• Authors Michael O’Leary and Warren Valdmanis argue that capitalism needs to put a greater emphasis on environmental and social goals in order to deliver on its aims.
  • In the post-war era workers’ pay and productivity increases were virtually in lockstep – that is no longer the case.
  • Companies need to start treating workers fairly and view their wage bills as investments, the authors say.
  • Leading to mass layoffs, the pandemic has underlined the importance of treating workers well in order to create a just and sustainable economy.
  • Subscribe to The Great Reset podcast here.

Fifty percent of US workers consider themselves disengaged at work. And one in eight workers is so disaffected by how they're treated on the job that they actively work against the interest of their companies.

How do we create a better working environment that benefits both companies and their employees?

In their book Accountable: The Rise of Citizen Capitalism, Michael O'Leary and Warren Valdmanis argue that capitalism can only survive if companies put environmental and social goals at the heart of what they do. They tell why it's urgent that companies treat their employees and their wage bills as investments rather than costs. A big part of that is about employing workers fairly.

Here, the authors discuss whether the book advocates a return to an imagined “good old days” when workers were treated better.

A golden era?

O’Leary: “There are a lot of people in this field who would point to the post-war era as a time when stakeholder governance reigned supreme. This was a time when business managers saw it as their mandate to balance the competing interests coming from workers and governments, from consumers and from shareholders.

But shareholders were doing well in this period. And so you look at some stats around, say, the ratio of CEO to median worker pay and it’s something like 20 to one in the 1960s. That today is something like 300 to one in the United States. So the CEO is now making more like 300 times the median worker wage, rather than 20 times more.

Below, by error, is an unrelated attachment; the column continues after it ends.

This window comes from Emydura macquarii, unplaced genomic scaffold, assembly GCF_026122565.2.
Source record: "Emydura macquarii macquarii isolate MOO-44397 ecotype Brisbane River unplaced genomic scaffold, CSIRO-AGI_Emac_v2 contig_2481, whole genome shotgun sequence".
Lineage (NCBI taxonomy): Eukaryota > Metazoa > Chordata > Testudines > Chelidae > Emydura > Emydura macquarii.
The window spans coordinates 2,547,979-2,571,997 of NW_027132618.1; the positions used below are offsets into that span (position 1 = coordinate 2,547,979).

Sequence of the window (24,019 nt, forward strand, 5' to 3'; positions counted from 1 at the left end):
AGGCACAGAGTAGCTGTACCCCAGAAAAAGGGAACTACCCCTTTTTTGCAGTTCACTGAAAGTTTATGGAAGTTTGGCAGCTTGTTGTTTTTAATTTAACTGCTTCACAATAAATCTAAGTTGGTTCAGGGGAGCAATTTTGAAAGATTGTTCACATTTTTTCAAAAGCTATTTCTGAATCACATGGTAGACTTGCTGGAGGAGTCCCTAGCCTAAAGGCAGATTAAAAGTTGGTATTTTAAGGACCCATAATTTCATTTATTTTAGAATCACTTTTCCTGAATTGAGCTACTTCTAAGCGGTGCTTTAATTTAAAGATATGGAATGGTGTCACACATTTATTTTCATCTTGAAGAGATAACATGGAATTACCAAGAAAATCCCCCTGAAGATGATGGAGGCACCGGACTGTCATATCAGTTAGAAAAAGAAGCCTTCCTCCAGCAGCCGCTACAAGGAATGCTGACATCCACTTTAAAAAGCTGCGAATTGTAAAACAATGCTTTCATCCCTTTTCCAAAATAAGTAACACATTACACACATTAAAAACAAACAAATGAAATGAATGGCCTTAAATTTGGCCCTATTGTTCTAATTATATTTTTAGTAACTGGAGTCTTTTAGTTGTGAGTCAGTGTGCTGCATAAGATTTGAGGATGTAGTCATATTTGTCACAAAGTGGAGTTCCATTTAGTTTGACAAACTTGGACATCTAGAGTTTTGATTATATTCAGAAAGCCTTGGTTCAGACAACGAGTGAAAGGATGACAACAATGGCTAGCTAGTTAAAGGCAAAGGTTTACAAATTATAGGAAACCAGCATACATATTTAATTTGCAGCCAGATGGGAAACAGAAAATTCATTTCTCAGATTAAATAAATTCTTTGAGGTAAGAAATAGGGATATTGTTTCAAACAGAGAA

And there has also been a shift in how long shareholders hold stocks on average. So today, there's so much trading that happens in the capital markets, that the average holding period for a stock is something like six to eight months. In the 1960s it was more like eight years.

Jobs

What is the World Economic Forum’s Jobs Reset Summit?

The World Economic Forum’s Jobs Reset Summit brings together leaders from business, government, civil society, media and the broader public to shape a new agenda for growth, jobs, skills and equity.

The four-day virtual event, being held on 20-23 October 2020, comes as the world seeks a way out of the COVID-19 pandemic. The coronavirus crisis has further disrupted the world of work after years of growing income inequality, concerns about tech-driven job displacement, and rising societal discord.

The Summit will develop new frameworks, shape innovative solutions and accelerate action on four thematic pillars: Economic Growth, Revival and Transformation; Work, Wages and Job Creation; Education, Skills and Lifelong Learning; and Equity, Inclusion and Social Justice.

Now, it is worth mentioning, though, that was a unique period in world history for many reasons, not the least of which being that coming out of the war, the United States was one of the few developed countries left standing. And so if you look at something like steel production, or automobile manufacturing, the US – despite having 5% of the global population – was manufacturing 80% of the global cars, and 80% of the steel in the world. The average worker was 10 times more productive than the average Japanese worker or German worker at the time.